>>> trained_model.n_similarity(['restaurant', 'japanese'], ['japanese', 'restaurant'])
1.0000000000000004

>>> trained_model.n_similarity(['sushi'], ['restaurant']) == trained_model.similarity('sushi', 'restaurant')
True
save(*args, **kwargs)
save_word2vec_format(fname, fvocab=None, binary=False, total_vec=None)

Store the input-hidden weight matrix in the same format used by the original C word2vec-tool, for compatibility.

fname is the file used to save the vectors in fvocab is an optional file used to save the vocabulary binary is an optional boolean indicating whether the data is to be saved in binary word2vec format (default: False) total_vec is an optional parameter to explicitly specify total no. of vectors (in case word vectors are appended with document vectors afterwards)
similar_by_vector(vector, topn=10, restrict_vocab=None)

Find the top-N most similar words by vector.

If topn is False, similar_by_vector returns the vector of similarity scores.

restrict_vocab is an optional integer which limits the range of vectors which are searched for most-similar values. For example, restrict_vocab=10000 would only check the first 10000 word vectors in the vocabulary order. (This may be meaningful if you’ve sorted the vocabulary by descending frequency.)

Example:

>>> trained_model.similar_by_vector([1,2])
[('survey', 0.9942699074745178), ...]
similar_by_word(word, topn=10, restrict_vocab=None)

Find the top-N most similar words.

If topn is False, similar_by_word returns the vector of similarity scores.

restrict_vocab is an optional integer which limits the range of vectors which are searched for most-similar values. For example, restrict_vocab=10000 would only check the first 10000 word vectors in the vocabulary order. (This may be meaningful if you’ve sorted the vocabulary by descending frequency.)

Example:

>>> trained_model.similar_by_word('graph')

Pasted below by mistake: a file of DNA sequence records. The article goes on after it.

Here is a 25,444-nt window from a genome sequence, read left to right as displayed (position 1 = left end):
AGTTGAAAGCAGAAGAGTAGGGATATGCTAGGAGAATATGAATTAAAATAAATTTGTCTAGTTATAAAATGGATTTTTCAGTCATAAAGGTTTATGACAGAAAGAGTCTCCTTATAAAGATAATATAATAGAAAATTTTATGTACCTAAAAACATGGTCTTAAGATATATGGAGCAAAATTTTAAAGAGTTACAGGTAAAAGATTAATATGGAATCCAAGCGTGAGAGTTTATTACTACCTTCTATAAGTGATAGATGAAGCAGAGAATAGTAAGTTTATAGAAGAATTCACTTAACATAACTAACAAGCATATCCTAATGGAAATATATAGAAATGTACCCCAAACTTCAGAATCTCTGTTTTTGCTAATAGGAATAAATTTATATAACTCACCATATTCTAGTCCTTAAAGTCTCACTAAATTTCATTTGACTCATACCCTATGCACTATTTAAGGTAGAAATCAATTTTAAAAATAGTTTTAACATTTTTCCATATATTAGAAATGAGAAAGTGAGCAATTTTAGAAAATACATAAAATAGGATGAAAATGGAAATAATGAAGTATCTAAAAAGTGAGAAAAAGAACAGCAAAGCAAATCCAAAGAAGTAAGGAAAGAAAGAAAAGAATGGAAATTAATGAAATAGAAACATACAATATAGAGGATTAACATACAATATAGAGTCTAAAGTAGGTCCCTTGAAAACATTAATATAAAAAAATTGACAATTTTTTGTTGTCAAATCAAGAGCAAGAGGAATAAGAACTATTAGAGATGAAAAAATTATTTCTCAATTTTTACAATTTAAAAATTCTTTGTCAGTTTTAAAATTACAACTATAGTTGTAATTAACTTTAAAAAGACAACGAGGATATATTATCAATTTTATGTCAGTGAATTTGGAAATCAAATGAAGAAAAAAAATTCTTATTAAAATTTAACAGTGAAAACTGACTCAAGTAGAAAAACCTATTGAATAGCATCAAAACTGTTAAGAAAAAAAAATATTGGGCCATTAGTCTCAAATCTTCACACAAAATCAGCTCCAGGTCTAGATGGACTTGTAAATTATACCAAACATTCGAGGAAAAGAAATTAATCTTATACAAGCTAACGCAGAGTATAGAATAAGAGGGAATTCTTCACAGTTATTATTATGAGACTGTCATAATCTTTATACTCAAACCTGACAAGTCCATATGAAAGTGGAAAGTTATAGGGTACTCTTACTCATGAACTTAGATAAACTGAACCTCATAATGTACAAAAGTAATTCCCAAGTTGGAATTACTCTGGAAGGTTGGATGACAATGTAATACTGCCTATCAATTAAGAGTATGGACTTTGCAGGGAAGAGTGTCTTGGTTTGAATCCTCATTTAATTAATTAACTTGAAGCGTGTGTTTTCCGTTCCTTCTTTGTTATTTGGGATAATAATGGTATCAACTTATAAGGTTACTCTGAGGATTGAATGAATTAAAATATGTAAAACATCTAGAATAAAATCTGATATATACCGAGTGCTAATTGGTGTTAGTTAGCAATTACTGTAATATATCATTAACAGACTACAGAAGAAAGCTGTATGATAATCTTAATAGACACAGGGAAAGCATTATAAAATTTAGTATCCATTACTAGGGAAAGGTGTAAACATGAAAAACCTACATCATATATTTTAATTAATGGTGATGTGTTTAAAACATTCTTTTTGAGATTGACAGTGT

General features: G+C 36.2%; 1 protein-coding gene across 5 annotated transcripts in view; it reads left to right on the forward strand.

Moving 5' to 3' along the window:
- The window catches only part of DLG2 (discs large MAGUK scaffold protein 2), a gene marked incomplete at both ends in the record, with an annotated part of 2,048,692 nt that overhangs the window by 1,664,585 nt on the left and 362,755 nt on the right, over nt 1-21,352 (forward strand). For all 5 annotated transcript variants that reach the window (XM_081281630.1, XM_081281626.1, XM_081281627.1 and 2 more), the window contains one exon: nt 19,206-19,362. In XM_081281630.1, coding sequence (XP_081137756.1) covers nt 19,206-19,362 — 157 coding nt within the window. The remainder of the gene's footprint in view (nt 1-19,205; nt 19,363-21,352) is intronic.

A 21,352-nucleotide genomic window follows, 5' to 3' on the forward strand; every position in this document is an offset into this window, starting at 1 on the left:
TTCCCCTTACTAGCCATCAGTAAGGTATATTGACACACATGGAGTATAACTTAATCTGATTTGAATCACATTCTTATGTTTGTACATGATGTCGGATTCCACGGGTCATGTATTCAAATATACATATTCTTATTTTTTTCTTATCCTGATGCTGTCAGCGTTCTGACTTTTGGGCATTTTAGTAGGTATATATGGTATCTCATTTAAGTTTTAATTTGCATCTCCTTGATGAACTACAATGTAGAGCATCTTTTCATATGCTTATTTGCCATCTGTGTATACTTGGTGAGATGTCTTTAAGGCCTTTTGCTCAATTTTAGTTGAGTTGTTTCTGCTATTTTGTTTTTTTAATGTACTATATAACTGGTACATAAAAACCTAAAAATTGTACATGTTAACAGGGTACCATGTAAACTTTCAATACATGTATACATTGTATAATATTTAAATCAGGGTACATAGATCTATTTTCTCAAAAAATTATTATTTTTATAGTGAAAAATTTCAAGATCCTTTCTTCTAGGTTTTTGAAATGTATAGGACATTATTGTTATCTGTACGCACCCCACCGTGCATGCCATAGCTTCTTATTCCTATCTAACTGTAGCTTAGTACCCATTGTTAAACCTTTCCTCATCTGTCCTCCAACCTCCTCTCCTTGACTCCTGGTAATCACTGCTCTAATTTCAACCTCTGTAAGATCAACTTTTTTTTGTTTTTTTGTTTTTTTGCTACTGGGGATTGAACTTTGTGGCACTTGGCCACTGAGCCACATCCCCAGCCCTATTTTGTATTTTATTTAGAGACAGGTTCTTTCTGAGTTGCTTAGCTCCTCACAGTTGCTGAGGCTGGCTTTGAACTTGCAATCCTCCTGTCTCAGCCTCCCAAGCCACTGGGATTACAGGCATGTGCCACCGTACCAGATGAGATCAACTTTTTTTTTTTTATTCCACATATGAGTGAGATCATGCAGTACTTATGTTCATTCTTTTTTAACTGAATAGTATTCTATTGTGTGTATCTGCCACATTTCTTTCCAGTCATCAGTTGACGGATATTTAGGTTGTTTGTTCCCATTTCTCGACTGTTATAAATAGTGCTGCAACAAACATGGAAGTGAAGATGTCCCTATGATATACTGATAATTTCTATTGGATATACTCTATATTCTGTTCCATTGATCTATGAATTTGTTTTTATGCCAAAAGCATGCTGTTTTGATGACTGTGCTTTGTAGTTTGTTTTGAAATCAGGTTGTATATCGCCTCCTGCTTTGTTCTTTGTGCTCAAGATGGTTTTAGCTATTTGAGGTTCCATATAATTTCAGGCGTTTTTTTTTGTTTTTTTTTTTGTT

[('user', 0.9999163150787354), ...]
similarity(w1, w2)

Compute cosine similarity between two words.

Example:

>>> trained_model.similarity('woman', 'man')
0.73723527

>>> trained_model.similarity('woman', 'woman')
1.0
wmdistance(document1, document2)

Compute the Word Mover’s Distance between two documents. When using this code, please consider citing the following papers:

Note that if one of the documents have no words that exist in the Word2Vec vocab, float(‘inf’) (i.e. infinity) will be returned.

This method only works if pyemd is installed (can be installed via pip, but requires a C compiler).

Example

>>> # Train word2vec model.
>>> model = Word2Vec(sentences)
>>> # Some sentences to test.
>>> sentence_obama = 'Obama speaks to the media in Illinois'.lower().split()
>>> sentence_president = 'The president greets the press in Chicago'.lower().split()
>>> # Remove their stopwords.
>>> from nltk.corpus import stopwords
>>> stopwords = nltk.corpus.stopwords.words('english')
>>> sentence_obama = [w for w in sentence_obama if w not in stopwords]
>>> sentence_president = [w for w in sentence_president if w not in stopwords]
>>> # Compute WMD.
>>> distance = model.wmdistance(sentence_obama, sentence_president)
word_vec(word, use_norm=False)

Accept a single word as input. Returns the word’s representations in vector space, as a 1D numpy array.

If use_norm is True, returns the normalized word vector.

Example:

>>> trained_model['office']
array([ -1.40128313e-02, ...])
wv
class gensim.models.keyedvectors.Vocab(**kwargs)

Bases: object

A single vocabulary item, used internally for collecting per-word frequency/sampling info, and for constructing binary trees (incl. both word leaves and inner nodes).